DeWayne's World - 'It's better here' still works

DeWayne Bartels

The Heartland Partnership sent out a press release last week, stating, “People all across the country are starting to agree … It’s Better Here!”

That’s a signal that it’s time for another episode of “Let’s kick Peoria,” with the “Turn out the lights,” crowd.

I’ll grant the “lights” crowd that inhabit local blogs that some of their discontent is right on target, but, before we get into that, let’s look at some encouraging news.

I asked Jim McConoughey, president and CEO of The Heartland Partnership, if he could back up the “It’s better here,” mantra. He took the challenge.

McConoughey said he will soon be meeting with a group of economists. These economists have been looking at Peoria for a couple of years now so they can understand how Peoria’s economy works.

“There’s a myth that our economy lags the national economy. What we’re seeing is our economy is rebounding ahead of the national economy. The industries we have diversified into — higher education, health care and logistics — tend to kick back in sooner. We have a much more diversified economy,” he said.

“This is the caveat. Some of the jobs we’ve known in the past 10 years will not come back. People have got to get back to school and learn new skill sets or find new markets to use the skill sets they have. Sitting around waiting for jobs to come back is not a good idea.”

But, McConoughey tempered that, adding the area’s demographics show that households have diversified, with many more dual-income households.

“That provides a safety net which will help us recover faster,” McConoughey said.

Encouraging news about this area does not end there.

The Milken Institute recently ranked Peoria the 33rd Best-Performing City in the country (among the 200 largest metropolitan areas). That is a 10 spot jump up from last year. Milken’s Best-Performing Cities Index measures the most successful metropolitan areas in terms of job creation and retention, the quality of jobs being produced, and overall economic performance. Peoria is the highest ranking Illinois city on the list this year.

In recent months, CNN Money and Fortune Small Business ranked Peoria the fifth best mid-sized city to launch a small business (the 15th best overall city of any size). CNN, just last month, ranked Peoria as the fifth best place to launch a small business among midsize metropolitan areas.

“Peoria’s small business sector has boomed — even during the bad economy. More than 100 businesses have graduated from startup mode this year in industries like agriculture, medical device development, and the support-services sector,” Maggie Overfelt of CNN wrote.

Next Generation Consulting ranked Peoria the 16th best place in the nation to live and work for young professionals. Next Generation Consulting founder, Rebecca Ryan said, in June, the seven indexes they look at are earning, learning, vitality, around town, after hours, cost of lifestyle, and social capital.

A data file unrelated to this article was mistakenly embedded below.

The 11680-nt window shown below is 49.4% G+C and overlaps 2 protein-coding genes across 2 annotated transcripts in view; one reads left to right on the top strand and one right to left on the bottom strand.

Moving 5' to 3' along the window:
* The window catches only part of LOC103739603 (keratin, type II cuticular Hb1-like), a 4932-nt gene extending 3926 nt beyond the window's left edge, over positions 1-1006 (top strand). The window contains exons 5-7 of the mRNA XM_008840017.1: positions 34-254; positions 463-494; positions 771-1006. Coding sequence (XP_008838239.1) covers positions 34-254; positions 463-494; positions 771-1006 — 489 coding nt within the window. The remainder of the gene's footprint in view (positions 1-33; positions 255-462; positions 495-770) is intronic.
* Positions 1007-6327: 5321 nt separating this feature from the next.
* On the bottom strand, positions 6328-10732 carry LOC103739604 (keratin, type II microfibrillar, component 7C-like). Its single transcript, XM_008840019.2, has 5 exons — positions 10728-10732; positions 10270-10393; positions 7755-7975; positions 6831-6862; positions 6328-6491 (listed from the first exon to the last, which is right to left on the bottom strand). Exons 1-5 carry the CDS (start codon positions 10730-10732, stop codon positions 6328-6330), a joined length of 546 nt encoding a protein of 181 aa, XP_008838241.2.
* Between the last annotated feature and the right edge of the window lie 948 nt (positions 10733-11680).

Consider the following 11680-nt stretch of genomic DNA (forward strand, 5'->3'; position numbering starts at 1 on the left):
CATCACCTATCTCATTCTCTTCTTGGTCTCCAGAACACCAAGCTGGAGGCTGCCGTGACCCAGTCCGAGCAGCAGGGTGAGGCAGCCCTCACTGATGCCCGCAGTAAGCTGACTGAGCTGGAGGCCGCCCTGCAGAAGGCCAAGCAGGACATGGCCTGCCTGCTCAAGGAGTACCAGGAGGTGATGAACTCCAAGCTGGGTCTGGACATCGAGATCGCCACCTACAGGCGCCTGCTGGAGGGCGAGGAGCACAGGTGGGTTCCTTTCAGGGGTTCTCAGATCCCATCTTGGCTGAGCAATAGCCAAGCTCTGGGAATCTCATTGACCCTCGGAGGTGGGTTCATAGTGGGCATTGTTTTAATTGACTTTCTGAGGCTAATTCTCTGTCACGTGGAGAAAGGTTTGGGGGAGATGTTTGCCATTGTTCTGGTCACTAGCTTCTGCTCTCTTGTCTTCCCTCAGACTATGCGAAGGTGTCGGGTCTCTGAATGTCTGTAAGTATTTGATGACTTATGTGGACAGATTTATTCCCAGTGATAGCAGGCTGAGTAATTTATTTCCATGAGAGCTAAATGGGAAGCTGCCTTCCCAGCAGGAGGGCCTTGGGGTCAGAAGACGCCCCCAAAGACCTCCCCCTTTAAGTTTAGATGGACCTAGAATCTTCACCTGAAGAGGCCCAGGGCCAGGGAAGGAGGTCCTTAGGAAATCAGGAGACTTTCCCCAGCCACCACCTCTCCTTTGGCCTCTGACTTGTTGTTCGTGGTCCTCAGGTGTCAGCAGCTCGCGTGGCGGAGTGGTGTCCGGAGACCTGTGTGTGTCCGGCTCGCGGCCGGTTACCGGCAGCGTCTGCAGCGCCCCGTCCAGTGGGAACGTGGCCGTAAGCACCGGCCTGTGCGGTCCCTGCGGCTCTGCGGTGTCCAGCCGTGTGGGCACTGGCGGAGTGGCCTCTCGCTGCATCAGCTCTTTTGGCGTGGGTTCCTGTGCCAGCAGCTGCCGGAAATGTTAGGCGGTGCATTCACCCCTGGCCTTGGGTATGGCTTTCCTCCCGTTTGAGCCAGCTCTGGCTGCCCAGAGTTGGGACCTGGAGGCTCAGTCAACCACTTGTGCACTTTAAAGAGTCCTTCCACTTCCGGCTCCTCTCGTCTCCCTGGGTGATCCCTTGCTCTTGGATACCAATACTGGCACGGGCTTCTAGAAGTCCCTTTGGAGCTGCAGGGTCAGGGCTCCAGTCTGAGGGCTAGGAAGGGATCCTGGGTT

“Simply being the cheapest place to live, or the city with the most jobs is not a long-term workforce strategy,” Ryan said on her Web site. “Although jobs are important, the next generation is very savvy about choosing where they’ll live. They look carefully at quality of life factors like how much time they’re going to spend in traffic commuting, if they can live near a park or hike-and-bike trail, and whether a city’s downtown stays awake after five.”

I’m encouraged by reading things like that. So is McConoughey. “The ability to get on these lists is not a game. You have to perform as a community,” he said. 

Now, the pessimistic crowd will surely scream that Peoria is a long way from being worthy of the praise being heaped on it by outsiders. Peoria does have some warts.

For example:

• When it comes to maneuvering difficult situations District 150 has the grace of a hippo.

• Arson appears to have become a vocation in the East Bluff.

• Laura Petelle has not turned out to be the messiah so many expected on the District 150 school board. But, it is kinda cool, when she uses highfalutin’ phrases in a school board meeting like, “This is crap.”

• The budget for the city is a mess, but getting tidier.

• Terry Knapp is about ready to burst a blood vessel over a proposed charter school that some supporters say will attract people back to Peoria from Dunlap, Morton and Metamora. Knapp got it right when he said, “Please,” to that. However, I’d like to have some of whatever the people saying that are drinking, please.

All in all, Peoria is still a very nice place to live, work and raise a family. 

Say I’ve drunk the Kool-Aid if you must, but, I, too, think it’s better here. Peoria is a pretty cool place.

The down on Peoria crowd should try moving to Pekin, Morton, East Peoria, Metamora or Washington. It won’t take long to discover they are not exactly Nirvana.